In addition to federal, state and Mount Ida aid, you also may want to explore a student loan from a private bank, credit union or other national lender to meet your educational expenses. Our Financial Aid team encourages you to look for loans that are school certified, have low interest rates, zero fees, and come with a variety of repayment options—find the best loan product that meets you and your family’s individual circumstances.
It is important to note that compared to federal and state loans, interest rates on private loans are typically higher; and interest accrues while you are attending college. Also, repayment of your private student loan(s) typically begins six months after graduation or enrolled less than half-time. Most private loans are in the student’s name and often require a co-signer for approval.
The Office of Student Financial Services will work with the private lender of your choosing and process the private loan without penalty by Mount Ida. When putting your financial plan together, we do ask that you keep private or alternative borrowing to the necessary minimum. Private loan funds do not reach Mount Ida until 30 days after the start of the semester.
To make the selection process easier, Mount Ida College has identified a select group of lenders for our Preferred Lender List (Financing Your Education and Frequently Asked Questions). Once you have been approved for the private loan of your choice, the selected lender will send Mount Ida College a certification request, which will be completed by the Office of Student Financial Services .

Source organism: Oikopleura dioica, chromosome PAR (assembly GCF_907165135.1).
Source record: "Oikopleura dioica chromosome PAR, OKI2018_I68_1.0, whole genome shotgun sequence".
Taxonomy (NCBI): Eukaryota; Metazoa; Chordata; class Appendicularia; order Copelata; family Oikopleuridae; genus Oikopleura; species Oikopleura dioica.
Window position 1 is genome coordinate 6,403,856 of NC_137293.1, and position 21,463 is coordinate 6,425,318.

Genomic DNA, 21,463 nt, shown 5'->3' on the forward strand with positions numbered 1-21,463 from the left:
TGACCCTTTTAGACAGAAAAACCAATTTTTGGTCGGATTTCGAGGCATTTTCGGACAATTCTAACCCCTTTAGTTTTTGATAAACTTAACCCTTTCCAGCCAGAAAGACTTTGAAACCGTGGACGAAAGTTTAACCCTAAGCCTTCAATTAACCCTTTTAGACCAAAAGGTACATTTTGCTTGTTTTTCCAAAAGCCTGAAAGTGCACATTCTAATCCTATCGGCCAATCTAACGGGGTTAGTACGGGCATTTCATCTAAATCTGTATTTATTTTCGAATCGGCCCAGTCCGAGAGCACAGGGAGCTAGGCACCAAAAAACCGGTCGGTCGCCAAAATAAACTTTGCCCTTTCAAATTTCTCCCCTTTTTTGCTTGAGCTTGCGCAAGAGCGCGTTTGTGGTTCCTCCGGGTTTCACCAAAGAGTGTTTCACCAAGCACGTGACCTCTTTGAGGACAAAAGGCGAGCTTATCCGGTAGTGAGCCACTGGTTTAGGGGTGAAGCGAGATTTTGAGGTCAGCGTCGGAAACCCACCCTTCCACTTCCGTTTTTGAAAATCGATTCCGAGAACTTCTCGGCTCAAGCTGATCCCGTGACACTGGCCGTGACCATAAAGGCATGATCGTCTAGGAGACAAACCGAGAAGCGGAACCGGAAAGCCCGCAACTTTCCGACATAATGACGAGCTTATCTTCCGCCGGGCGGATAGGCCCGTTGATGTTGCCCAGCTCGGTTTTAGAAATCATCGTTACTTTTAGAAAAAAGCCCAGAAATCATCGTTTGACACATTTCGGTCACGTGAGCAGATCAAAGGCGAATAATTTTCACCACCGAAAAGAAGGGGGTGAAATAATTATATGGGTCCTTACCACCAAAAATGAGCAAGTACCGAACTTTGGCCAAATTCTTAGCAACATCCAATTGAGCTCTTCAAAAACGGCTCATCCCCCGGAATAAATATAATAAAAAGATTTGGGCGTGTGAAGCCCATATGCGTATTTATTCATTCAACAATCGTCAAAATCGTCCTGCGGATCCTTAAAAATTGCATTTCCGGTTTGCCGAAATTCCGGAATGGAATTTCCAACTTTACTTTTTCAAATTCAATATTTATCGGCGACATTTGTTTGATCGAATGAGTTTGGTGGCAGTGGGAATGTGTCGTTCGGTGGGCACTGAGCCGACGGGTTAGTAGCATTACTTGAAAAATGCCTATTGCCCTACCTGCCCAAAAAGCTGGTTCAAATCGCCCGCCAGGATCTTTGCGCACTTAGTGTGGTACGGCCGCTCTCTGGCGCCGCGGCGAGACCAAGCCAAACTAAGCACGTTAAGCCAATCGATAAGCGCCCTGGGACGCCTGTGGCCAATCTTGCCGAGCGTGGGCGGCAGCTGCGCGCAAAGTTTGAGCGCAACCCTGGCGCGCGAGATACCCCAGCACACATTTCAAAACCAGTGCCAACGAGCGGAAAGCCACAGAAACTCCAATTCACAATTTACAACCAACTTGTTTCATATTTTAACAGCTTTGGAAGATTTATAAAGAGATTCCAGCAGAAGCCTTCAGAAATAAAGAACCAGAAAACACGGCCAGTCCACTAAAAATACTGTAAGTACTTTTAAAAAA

For online comparisons and to apply for a private loan, please visit ELM Select.
We urge you to read these important notices on Private Education Loan Self-Certification form Information and Regulations Z Truth in Lending prior to your private loan search. Please contact the Office of Student Financial Services with any questions regarding private loans.
Private Education Loan Self-Certification Form Information
Effective February 14, 2010, lenders of private education loans are required to collect a completed and signed Self-Certification Form (PDF) from the student prior to disbursing the loan proceeds to the College. This requirement applies to any private education loan(s) that are not at least partially disbursed prior to the effective date. Private education loans include all Alternative Loans, as well as the Massachusetts No Interest Loan program. Individual lending institutions are implementing their own procedures to comply with this regulation, so you should contact your lender directly if you have specific questions about the process for submitting this form.
If you do not submit a completed and signed Self-Certification Form to your lender, your loan funds will not be disbursed to the College.
Regulation Z – Truth in Lending (TILA)
The Higher Education Opportunity Act (HEOA) enacted August 2008 amended the Truth-in-Lending Act (TILA) establishing private education loan disclosure requirements about loan terms on or with the loan application and lenders must also disclose information about lower cost alternatives like federal student loans. Additionally, once the loan is approved and finalized for disbursement, additional disclosures must be provided. These regulations were passed to ensure that borrowers of private education loans have the necessary information to make informed choices about financing products to fund educational costs. These regulations apply to all private education loans but not to loans under the Federal Title IV loan programs (Stafford, Perkins and PLUS). We are providing a model Private Lender Agreement (PLA) Form as an example of what your lending institution is required to share with you upon borrowing an educational loan.
Click here to view the Alternative Loan Annual Application and Solicitation Disclosure Notices.